Last image of NASA Ultima Thule shows many details


NASA's New Horizons mission is currently in the Kuiper belt, taking a look around. The spacecraft flew by an object called Ultima Thule, known formally as Kuiper Belt object 2014 MU69. The overfly of the object was on January 1.

The image seen here is the clearest image of Ultima Thule and was taken using the Multicolor Visible Imaging camera or the MVIC component of Ralph Instrument on the spacecraft. At the time the picture was taken, New Horizons was 4,200 miles away.

The official time stamp shows that the image was taken at 12:26 EST on January 1, just seven minutes before the object's closest approach. The original image had a resolution of 440 feet per pixel. The team used a process called deconvolution to improve image sharpness and enhance detail.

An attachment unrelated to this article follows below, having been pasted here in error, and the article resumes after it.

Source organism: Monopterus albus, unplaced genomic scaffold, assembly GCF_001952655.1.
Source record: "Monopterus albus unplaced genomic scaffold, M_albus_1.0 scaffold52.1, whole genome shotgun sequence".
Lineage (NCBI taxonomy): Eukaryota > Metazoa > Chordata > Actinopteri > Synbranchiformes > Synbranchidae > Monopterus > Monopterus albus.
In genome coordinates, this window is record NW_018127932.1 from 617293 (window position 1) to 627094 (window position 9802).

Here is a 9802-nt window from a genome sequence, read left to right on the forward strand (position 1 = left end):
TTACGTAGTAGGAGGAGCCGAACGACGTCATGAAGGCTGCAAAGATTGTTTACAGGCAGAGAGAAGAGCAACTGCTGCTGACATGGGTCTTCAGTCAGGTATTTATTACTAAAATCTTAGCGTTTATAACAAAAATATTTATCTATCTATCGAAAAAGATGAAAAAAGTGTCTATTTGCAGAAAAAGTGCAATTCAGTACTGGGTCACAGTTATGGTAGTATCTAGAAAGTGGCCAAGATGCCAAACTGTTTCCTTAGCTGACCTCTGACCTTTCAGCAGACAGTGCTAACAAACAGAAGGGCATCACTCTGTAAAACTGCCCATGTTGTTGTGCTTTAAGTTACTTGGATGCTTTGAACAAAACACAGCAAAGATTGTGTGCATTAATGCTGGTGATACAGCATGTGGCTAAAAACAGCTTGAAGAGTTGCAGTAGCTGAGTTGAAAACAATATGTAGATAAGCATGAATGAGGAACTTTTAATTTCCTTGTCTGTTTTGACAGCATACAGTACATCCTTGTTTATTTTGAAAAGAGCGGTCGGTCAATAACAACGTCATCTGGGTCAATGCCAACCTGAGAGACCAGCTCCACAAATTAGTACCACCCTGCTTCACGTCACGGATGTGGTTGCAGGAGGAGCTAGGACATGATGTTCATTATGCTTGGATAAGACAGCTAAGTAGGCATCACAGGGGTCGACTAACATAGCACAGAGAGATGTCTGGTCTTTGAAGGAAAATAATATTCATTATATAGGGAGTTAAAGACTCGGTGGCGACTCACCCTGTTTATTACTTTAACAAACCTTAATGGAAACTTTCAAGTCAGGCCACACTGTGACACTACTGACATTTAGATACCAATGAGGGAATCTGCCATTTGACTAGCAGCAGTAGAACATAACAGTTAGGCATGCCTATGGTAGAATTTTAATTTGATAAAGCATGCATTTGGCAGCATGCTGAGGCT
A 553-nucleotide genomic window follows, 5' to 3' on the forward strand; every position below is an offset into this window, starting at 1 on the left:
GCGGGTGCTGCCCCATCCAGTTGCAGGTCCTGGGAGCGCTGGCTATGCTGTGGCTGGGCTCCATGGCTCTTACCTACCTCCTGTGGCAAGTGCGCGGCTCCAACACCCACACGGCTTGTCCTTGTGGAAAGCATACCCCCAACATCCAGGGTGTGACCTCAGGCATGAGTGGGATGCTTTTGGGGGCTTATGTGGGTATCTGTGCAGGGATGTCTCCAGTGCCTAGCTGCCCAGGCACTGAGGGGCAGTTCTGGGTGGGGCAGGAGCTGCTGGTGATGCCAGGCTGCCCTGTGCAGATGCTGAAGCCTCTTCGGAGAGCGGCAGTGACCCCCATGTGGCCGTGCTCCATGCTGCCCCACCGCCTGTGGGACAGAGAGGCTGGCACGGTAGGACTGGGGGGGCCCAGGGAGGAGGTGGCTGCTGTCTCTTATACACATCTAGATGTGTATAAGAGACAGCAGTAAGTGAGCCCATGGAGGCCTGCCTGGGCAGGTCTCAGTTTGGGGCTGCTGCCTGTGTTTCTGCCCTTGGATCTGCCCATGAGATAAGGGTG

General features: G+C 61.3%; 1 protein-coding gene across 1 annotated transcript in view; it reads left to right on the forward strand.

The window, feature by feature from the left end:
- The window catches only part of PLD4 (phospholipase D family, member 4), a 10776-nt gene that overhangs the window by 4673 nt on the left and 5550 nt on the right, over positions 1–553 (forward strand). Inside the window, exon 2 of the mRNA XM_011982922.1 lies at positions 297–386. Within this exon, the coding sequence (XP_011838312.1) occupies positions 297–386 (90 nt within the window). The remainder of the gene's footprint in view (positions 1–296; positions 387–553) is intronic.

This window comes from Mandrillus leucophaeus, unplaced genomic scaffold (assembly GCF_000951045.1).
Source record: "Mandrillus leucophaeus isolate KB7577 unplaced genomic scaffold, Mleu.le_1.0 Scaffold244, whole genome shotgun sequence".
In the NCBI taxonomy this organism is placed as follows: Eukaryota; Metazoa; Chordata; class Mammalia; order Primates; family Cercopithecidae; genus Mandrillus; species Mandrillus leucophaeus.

The problem is that the process increases the graininess of images taken at high levels of contrast. Near the top of the image, you can see the terminator, not a cyborg, but the line where there is the day / night border. We can also see small holes in the surface of the object that are about 0.4 miles in diameter.

The great circular feature in the smaller part of the object is about 4 kilometers in diameter. These features give a good idea of ​​the size of Ultima Thule. NASA says the series of light and dark patterns on the object is of unknown origin. Scientists are not sure if the holes on the surface are from impacts or from leaking volatile materials early in the life of the object.


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